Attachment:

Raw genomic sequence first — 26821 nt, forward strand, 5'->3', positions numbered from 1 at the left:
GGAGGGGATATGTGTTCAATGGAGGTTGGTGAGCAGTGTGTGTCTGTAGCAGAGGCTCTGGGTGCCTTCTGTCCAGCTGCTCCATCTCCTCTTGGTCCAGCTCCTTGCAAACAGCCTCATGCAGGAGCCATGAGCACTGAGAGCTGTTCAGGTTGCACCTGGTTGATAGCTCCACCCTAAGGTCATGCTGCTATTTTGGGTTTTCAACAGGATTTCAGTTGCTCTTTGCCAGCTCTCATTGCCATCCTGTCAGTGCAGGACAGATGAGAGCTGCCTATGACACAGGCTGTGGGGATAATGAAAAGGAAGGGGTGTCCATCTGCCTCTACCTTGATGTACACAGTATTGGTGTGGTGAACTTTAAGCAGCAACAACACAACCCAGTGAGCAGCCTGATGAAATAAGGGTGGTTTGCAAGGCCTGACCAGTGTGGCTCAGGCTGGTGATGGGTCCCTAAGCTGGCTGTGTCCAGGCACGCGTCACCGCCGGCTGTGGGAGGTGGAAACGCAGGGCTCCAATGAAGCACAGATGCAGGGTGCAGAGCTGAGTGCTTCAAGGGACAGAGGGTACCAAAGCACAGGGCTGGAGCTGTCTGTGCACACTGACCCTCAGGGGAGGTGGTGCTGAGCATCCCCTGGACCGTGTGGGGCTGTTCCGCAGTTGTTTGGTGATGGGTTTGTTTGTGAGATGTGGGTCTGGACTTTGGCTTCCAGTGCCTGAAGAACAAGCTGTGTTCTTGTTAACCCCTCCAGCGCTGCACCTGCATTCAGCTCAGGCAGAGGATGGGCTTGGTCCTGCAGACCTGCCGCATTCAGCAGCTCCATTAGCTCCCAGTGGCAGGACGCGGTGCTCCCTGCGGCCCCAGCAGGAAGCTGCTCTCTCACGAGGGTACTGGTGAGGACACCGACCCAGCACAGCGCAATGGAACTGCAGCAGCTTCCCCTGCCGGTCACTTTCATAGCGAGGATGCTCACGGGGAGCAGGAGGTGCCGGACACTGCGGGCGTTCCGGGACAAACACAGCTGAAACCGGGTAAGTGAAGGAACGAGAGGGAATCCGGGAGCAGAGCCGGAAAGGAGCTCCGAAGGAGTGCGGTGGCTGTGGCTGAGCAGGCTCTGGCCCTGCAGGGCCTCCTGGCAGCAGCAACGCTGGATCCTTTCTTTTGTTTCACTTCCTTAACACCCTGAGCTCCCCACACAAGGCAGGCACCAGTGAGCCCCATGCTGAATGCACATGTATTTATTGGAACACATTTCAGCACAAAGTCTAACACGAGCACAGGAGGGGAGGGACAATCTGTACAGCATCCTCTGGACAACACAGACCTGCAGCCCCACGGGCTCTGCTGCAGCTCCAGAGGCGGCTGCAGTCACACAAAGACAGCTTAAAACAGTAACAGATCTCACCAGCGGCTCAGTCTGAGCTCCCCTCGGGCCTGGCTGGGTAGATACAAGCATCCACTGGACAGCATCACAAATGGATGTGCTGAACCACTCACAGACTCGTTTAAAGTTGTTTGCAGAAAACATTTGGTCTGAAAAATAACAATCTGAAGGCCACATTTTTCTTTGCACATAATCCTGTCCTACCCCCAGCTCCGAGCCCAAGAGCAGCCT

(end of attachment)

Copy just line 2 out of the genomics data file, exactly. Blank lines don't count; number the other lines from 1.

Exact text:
GGAGGGGATATGTGTTCAATGGAGGTTGGTGAGCAGTGTGTGTCTGTAGCAGAGGCTCTGGGTGCCTTCTGTCCAGCTGCTCCATCTCCTCTTGGTCCAGCTCCTTGCAAACAGCCTCATGCAGGAGCCATGAGCACTGAGAGCTGTTCAGGTTGCACCTGGTTGATAGCTCCACCCTAAGGTCATGCTGCTATTTTGGGTTTTCAACAGGATTTCAGTTGCTCTTTGCCAGCTCTCATTGCCATCCTGTCAGTGCAGGACAGATGAGAGCTGCCTATGACACAGGCTGTGGGGATAATGAAAAGGAAGGGGTGTCCATCTGCCTCTACCTTGATGTACACAGTATTGGTGTGGTGAACTTTAAGCAGCAACAACACAACCCAGTGAGCAGCCTGATGAAATAAGGGTGGTTTGCAAGGCCTGACCAGTGTGGCTCAGGCTGGTGATGGGTCCCTAAGCTGGCTGTGTCCAGGCACGCGTCACCGCCGGCTGTGGGAGGTGGAAACGCAGGGCTCCAATGAAGCACAGATGCAGGGTGCAGAGCTGAGTGCTTCAAGGGACAGAGGGTACCAAAGCACAGGGCTGGAGCTGTCTGTGCACACTGACCCTCAGGGGAGGTGGTGCTGAGCATCCCCTGGACCGTGTGGGGCTGTTCCGCAGTTGTTTGGTGATGGGTTTGTTTGTGAGATGTGGGTCTGGACTTTGGCTTCCAGTGCCTGAAGAACAAGCTGTGTTCTTGTTAACCCCTCCAGCGCTGCACCTGCATTCAGCTCAGGCAGAGGATGGGCTTGGTCCTGCAGACCTGCCGCATTCAGCAGCTCCATTAGCTCCCAGTGGCAGGACGCGGTGCTCCCTGCGGCCCCAGCAGGAAGCTGCTCTCTCACGAGGGTACTGGTGAGGACACCGACCCAGCACAGCGCAATGGAACTGCAGCAGCTTCCCCTGCCGGTCACTTTCATAGCGAGGATGCTCACGGGGAGCAGGAGGTGCCGGACACTGCGGGCGTTCCGGGACAAACACAGCTGAAACCGGGTAAGTGAAGGAACGAGAGGGAATCCGGGAGCAGAGCCGGAAAGGAGCTCCGAAGGAGTGCGGTGGCTGTGGCTGAGCAGGCTCTGGCCCTGCAGGGCCTCCTGGCAGCAGCAACGCTGGATCCTTTCTTTTGTTTCACTTCCTTAACACCCTGAGCTCCCCACACAAGGCAGGCACCAGTGAGCCCCATGCTGAATGCACATGTATTTATTGGAACACATTTCAGCACAAAGTCTAACACGAGCACAGGAGGGGAGGGACAATCTGTACAGCATCCTCTGGACAACACAGACCTGCAGCCCCACGGGCTCTGCTGCAGCTCCAGAGGCGGCTGCAGTCACACAAAGACAGCTTAAAACAGTAACAGATCTCACCAGCGGCTCAGTCTGAGCTCCCCTCGGGCCTGGCTGGGTAGATACAAGCATCCACTGGACAGCATCACAAATGGATGTGCTGAACCACTCACAGACTCGTTTAAAGTTGTTTGCAGAAAACATTTGGTCTGAAAAATAACAATCTGAAGGCCACATTTTTCTTTGCACATAATCCTGTCCTACCCCCAGCTCCGAGCCCAAGAGCAGCCT